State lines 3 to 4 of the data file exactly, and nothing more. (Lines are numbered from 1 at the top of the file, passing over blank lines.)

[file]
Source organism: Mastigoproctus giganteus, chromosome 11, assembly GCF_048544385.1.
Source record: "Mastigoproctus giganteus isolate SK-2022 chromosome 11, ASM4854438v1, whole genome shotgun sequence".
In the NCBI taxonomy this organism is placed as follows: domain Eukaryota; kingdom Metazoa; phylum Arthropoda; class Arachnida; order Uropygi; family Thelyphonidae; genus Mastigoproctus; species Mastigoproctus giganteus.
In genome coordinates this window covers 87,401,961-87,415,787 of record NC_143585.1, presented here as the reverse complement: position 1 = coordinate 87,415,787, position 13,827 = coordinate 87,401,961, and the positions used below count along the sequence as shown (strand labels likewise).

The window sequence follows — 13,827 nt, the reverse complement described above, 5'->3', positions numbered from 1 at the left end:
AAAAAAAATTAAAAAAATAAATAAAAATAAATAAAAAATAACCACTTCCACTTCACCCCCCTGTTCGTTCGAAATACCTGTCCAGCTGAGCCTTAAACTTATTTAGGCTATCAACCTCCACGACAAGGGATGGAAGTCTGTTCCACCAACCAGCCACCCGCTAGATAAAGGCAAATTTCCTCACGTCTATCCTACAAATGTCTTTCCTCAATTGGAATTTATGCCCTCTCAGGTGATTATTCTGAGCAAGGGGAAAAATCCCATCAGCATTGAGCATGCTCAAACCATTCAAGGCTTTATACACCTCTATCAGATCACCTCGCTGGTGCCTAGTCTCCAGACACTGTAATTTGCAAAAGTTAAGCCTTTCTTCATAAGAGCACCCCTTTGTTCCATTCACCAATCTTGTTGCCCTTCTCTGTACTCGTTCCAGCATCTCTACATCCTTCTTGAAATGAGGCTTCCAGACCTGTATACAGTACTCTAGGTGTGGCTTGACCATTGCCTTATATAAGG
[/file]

In the NCBI taxonomy this organism is placed as follows: domain Eukaryota; kingdom Metazoa; phylum Arthropoda; class Arachnida; order Uropygi; family Thelyphonidae; genus Mastigoproctus; species Mastigoproctus giganteus.
In genome coordinates this window covers 87,401,961-87,415,787 of record NC_143585.1, presented here as the reverse complement: position 1 = coordinate 87,415,787, position 13,827 = coordinate 87,401,961, and the positions used below count along the sequence as shown (strand labels likewise).